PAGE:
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Maybe your capital needs are expanding beyond the ability of your existing capital sources. Or maybe you see a special opportunity that can only be pursued with an influx of cash. Maybe you're ready to take your business to the next level. No matter the circumstances that have brought you to this post, you're wondering -- Am I ready to do a financing?
The decision to pursue a financing for your small business brings on a process which at times can be daunting, exhausting, tumultous and potentially -- uplifting. The process itself can seem a little unnatural and it always prompts questions. So if you're expecting some financing, here's some questions about what you can expect....:
What are the steps in the process?
Step one: Conceptualize your pitch and refine your investment thesis. Step two: Carefully research potential partners and approach them via introduction by a third party. (Hint:The third party must be known and trusted by the target investor partner. ) Step three: Close the deal by generating multiple interested parties and negotiating the best combination of terms AND partner.
My friends who have had a financing warn me about S.C.D.C fatigue; what is this?
Yes, of course, Same Circus Different Clowns fatigue is quite common during the financing process. This syndrome arises when you pitch many different investment groups with the similar investment thesis in quick succession. The investment groups begin to blend together in your mind. They may, and often do, raise many of the same issues related to your financing. Each potential partner will also likely offer a unique piece of advice that is contradictary to what the others raised. And while it might be easy to zero in on the unique, contradicatory advice --This is the curse of SCDC fatigue. It is better to act on the common advice that you're hearing through this process. While the fatigue will fade, the experience will remain with you for a long time.
I feel so warm most of the time, and I sweat a lot. Is this normal?
The sale of part of your business and the involvement of outsiders is sure to prompt some uneasiness. It is normal to be uncomfortable. It may pass with time. However, with the wrong investor partners or barely passable results, it may not.
How will this affect my business?
Well, while youre' expecting a financing you'll lose some focus on your core business tasks and revenue slippage is common. Soon after you start the financing process, your business problems will become larger or more numerous, but this is a natural result as your focus is distracted away from daily business operations and becomes fixated on the financing. Amongst previously funded CEO's this is jokingly referred to as the "problem fairy". Not to worry, however, as your problems will go back to normal after the financing.
Are there any other physical changes?
Some CEO's who raise funds experience "Balance Sheet Hearing Loss" which is an inability to hear your investors' concerns when the balance sheet is flush with cash after the funding. This will likely be only temporary as cash will reasonably drop over time and then your hearing returns. Many report that a bad quarter or two restores full hearing almost immediately. Your CFO will not likely suffer from Balance Sheet Hearing Loss and should be relied upon to help you here. Remember you guys are a team.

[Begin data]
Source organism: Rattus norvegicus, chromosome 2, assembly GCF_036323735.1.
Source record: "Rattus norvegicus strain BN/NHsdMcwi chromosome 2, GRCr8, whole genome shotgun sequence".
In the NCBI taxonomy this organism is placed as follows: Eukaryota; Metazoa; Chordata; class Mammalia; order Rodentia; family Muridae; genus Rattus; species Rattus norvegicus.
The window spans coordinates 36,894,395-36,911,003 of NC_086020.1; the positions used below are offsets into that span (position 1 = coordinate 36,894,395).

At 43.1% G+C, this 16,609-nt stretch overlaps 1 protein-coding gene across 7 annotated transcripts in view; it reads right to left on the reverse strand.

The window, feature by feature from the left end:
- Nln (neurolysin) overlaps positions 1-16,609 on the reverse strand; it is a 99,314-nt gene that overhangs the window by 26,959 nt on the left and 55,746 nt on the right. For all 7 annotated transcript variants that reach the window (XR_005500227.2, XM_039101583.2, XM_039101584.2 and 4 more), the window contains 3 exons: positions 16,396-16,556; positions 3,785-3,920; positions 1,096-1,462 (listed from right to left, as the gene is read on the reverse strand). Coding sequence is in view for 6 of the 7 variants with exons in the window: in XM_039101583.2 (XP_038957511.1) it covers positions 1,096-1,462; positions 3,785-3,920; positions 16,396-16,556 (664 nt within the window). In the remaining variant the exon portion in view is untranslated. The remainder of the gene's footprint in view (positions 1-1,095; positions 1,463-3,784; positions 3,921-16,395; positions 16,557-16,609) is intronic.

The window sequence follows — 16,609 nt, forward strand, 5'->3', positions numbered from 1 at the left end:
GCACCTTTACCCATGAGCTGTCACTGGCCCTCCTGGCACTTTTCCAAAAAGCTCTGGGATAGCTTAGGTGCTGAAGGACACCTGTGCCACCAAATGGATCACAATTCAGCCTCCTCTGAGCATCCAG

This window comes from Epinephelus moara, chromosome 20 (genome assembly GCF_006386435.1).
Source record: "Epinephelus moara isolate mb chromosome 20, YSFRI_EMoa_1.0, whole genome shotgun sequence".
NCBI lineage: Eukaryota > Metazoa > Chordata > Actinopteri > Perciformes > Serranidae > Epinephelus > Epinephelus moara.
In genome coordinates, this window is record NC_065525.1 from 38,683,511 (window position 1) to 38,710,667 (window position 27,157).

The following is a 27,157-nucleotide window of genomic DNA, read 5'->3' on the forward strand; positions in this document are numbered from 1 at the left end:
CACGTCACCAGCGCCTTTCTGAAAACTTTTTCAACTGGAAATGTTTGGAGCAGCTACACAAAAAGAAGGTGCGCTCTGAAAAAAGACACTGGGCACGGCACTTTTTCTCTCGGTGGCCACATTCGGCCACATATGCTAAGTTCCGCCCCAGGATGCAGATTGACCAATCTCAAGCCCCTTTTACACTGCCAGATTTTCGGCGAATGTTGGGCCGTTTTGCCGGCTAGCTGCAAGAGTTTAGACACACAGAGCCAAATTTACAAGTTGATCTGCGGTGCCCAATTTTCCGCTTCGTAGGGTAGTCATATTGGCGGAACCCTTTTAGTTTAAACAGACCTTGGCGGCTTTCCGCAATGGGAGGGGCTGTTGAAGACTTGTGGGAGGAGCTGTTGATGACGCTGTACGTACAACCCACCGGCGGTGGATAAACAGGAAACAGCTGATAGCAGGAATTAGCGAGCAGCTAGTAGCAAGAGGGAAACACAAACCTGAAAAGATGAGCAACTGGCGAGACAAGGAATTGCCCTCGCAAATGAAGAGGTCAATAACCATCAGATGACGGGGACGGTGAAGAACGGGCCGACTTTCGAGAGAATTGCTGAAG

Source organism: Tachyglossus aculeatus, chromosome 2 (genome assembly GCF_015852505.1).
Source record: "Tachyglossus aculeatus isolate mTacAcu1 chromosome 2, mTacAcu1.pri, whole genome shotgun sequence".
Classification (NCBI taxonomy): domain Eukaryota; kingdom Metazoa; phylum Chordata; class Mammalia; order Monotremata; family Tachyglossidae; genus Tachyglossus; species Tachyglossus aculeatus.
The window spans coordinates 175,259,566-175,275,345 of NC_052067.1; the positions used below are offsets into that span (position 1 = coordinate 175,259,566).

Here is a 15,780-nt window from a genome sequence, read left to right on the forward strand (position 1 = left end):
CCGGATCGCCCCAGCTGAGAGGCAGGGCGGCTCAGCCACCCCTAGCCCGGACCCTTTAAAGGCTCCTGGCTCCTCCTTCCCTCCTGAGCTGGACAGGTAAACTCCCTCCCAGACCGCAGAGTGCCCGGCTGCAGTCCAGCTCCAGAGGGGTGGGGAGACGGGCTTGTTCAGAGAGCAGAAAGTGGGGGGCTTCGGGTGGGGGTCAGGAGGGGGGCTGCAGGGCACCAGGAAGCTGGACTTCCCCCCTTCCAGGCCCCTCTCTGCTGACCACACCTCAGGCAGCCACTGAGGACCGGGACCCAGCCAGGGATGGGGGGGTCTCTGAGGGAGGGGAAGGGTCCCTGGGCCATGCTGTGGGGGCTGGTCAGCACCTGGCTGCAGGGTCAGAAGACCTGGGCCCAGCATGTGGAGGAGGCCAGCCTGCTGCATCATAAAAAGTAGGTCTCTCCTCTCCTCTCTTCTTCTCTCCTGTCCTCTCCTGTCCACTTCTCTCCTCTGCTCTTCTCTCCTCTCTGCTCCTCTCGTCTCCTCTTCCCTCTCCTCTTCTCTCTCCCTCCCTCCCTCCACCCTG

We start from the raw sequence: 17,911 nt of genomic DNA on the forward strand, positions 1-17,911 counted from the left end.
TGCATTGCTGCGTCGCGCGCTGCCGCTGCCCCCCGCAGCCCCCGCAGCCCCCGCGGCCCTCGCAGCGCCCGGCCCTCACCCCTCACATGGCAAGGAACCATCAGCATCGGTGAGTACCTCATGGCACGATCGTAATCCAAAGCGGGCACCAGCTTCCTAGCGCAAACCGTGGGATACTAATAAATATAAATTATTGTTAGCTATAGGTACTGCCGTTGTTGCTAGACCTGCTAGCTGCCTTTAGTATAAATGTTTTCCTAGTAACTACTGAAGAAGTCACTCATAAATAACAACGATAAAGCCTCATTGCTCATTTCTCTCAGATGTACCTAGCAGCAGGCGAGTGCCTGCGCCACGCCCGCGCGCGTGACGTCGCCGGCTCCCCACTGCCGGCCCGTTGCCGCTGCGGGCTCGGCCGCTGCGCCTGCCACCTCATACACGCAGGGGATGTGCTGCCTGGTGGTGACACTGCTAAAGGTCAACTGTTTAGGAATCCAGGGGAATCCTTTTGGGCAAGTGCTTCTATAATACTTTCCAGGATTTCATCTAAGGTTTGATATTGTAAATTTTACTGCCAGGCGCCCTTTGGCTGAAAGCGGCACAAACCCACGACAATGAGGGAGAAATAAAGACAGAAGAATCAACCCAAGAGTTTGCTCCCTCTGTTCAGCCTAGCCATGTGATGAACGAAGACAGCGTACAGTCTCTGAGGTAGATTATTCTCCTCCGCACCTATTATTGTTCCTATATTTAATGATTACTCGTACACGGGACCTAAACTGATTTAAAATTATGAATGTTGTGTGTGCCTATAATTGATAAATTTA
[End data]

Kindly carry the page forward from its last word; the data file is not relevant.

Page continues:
I have heard that you can lose a deal after signing a term sheet, is that likely?
Unfortunately you can lose a deal at any point in the process and many firms will sign a term sheet with you when they haven't completed appreciable diligence. You need to stay focused and keep driving your company and deal forward. It can be compared to landing a jet on an aircraft carrier -- don't let off the throttle until after the tailhook has caught the cable. No deal is done until its done.
I am worried that my new investor directors will want to meddle in my business after the financing, how do I keep them from undermining me?
Well, like so many other things, this is about communication and boundaries. Be sure to communicate a lot and be clear about what assistance you would welcome on a regular basis. Best to be understanding of first time investors or those with few other investments, as they'll be hyper-focused on your progress and seek as much involvement as possible.
My friends who've financed have told me about post deal depression? I think the acronym was P.P.D?
Yes, Partcipating Preferred Depression isn't uncommon after the close of a financing deal. Because Participating Preferred stock is common in most small company financing deals, this condition is also fairly common after a financing.
Participating Preferred stock means that investors receive their investment back prior to any other proceed distribution and then -- additonally -- the investors participate in the distribution of remaining proceeds at their ownership level (i.e. 20%) . You may struggle with a perceived inequity here or wonder if you'll get your fair share of a company sale. Talk to your lawyer along the way and especially if you're struggling with P.P.D., as he or she will remind you of supporting market conditions and the necessity of honoring signed agreements.
Will things ever be the same afterwards?